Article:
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Publication numberUS2790285 A
Publication typeGrant
Publication dateApr 30, 1957
Filing dateJul 27, 1953
Priority dateJul 27, 1953
Publication numberUS 2790285 A, US 2790285A, US-A-2790285, US2790285 A, US2790285A
InventorsCharles O Pike, James E Snyder
Original AssigneeGoodyear Tire & Rubber
Export CitationBiBTeX, EndNote, RefMan
External Links: USPTO, USPTO Assignment, Espacenet
Secondary closures
US 2790285 A
Abstract  available in
Images(1)
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Claims  available in
Description  (OCR text may contain errors)

Aprilao, 1957 C, C, PME ET AL 2,790,285

SECONDARY CLOSURES Filed July 27, 1953 INVENToR. JAMES E. SNYDER CHARLES o.-P\KE FIG.6

TTORNEY United States Patent O SECONDARY CLOSURES Charles O. Pike, Troy, N. Y., and James E. Snyder, Akron, Ohio, assignors, by mesne assignments, to The Goodyear Tire & Rubber Company, a corporation of Ohio Application July 27, 1953, Serial No. 370,443

This invention relates to secondary closures for bottles of liquor, pharmaceuticals, etc.

Secondary closures are used on such bottles as a means of preventing the contents from being adulterated or otherwise tampered with. The secondary closures are used over primary closures. Thus, a stopper or other primary closure which tits `tight in the neck of a bottle, is covered with a secondary closure.

It has been suggested that secondary closures be formed on bottle necks by shrinking stretched thermoshrinkable lilm over the stopper and .about the neck. Before use, this him is heated and stretched circumferentially of the bottle neck and formed into a band and then preferably cooled. Being formed of thermoshrinkable material, on subsequent heating it will tend to shrink to its original dimensions. The stretched band is slipped over the neck of the bottle and heated to cause it to shrink tight against the stopper and the bottle neck. Such secondary closures have not proved altogether satisfactory because, by grasping the bottle in one hand, the secondary closure in the other, and then twisting, the secondary closure may be twisted ot't the bottle neck intact. The contents of the bottle may be removed and replaced with other contents, or part may be removed and the balance diluted or adulterated. The undamaged secondary closure may then be replaced.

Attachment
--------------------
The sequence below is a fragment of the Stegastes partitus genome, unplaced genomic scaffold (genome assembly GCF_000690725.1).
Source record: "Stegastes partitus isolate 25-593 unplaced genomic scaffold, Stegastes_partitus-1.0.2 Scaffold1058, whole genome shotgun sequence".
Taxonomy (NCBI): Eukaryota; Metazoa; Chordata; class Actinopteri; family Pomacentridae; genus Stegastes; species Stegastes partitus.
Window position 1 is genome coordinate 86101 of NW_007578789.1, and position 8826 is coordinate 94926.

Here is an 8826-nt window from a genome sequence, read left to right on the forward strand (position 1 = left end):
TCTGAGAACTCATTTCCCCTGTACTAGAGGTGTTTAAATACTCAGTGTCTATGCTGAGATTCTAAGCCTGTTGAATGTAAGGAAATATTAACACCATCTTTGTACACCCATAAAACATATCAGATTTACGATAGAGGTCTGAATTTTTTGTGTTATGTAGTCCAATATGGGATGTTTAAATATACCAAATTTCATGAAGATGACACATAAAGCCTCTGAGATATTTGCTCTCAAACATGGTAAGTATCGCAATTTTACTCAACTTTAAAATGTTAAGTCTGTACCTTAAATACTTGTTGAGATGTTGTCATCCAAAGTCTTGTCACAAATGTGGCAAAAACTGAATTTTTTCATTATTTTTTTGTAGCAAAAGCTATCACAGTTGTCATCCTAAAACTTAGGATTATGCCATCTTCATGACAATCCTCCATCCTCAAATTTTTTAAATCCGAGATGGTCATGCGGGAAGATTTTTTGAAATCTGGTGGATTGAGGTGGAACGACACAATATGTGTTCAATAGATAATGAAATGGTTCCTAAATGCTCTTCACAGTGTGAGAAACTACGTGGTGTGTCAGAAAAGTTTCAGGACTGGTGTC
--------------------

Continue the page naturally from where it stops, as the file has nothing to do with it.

According to this invention, the secondary closure is not only shrunk onto the bottle neck, but it is 4adhered to it by a thermally activatable adhesive. This adhesive may be one which becomes tacky on heating and from which the tack disappears when the adhesive is cooled, or it may be made of dry components which react when heated and become tacky and may remain tacky upon subsequent cooling.

The thermally activatable adhesive is applied to the inner surface of the stretched lilm that forms the secondary closure. The adhesive is then allowed to dry. In its dry condition, it is not tacky.

When the secondary closure of stretched lm which has been so treated is placed over the neck of a bottle or other container and is then heated, the adhesive becomes tacky simultaneously with the shrinking of the closure. The closure is shrunk tight onto the bottle and it is simultaneously adhered to the bottle by the adhesive. Such a secondary closure is tamper-proof. It cannot be removed from the bottle neck without being damaged or destroyed.